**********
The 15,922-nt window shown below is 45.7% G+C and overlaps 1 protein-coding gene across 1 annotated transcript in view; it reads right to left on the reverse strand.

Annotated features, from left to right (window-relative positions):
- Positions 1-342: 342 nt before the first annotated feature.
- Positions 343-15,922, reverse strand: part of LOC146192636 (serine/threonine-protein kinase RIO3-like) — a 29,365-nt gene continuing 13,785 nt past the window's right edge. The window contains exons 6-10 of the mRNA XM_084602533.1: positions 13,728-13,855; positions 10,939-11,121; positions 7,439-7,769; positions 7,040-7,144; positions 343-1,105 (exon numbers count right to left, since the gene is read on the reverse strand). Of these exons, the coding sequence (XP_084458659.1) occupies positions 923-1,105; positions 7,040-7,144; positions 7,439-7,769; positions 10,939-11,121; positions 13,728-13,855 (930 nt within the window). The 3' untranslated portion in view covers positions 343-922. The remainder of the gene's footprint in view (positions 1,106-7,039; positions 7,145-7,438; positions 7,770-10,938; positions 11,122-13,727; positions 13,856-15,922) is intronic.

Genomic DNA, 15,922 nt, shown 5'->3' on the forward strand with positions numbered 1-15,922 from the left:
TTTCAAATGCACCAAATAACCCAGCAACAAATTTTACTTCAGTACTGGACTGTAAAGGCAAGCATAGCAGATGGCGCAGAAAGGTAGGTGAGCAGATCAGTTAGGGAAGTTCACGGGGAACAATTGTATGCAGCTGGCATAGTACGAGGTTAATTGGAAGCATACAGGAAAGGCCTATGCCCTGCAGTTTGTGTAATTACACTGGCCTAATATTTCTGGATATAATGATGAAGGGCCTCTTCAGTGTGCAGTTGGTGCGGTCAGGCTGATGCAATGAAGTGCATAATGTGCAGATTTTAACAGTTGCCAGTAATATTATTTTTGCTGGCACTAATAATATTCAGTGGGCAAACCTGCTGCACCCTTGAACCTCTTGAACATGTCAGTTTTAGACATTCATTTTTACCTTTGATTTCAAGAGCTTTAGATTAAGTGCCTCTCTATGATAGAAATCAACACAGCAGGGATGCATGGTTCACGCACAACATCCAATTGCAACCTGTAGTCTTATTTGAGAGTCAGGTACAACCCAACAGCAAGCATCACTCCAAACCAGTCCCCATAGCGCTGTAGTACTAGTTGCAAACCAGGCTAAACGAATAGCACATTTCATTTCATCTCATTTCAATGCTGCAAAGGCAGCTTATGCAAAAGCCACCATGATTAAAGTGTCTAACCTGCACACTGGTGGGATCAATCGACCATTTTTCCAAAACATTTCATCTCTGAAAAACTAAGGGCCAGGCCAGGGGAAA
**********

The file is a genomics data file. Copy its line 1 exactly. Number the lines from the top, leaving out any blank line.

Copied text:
The 15,922-nt window shown below is 45.7% G+C and overlaps 1 protein-coding gene across 1 annotated transcript in view; it reads right to left on the reverse strand.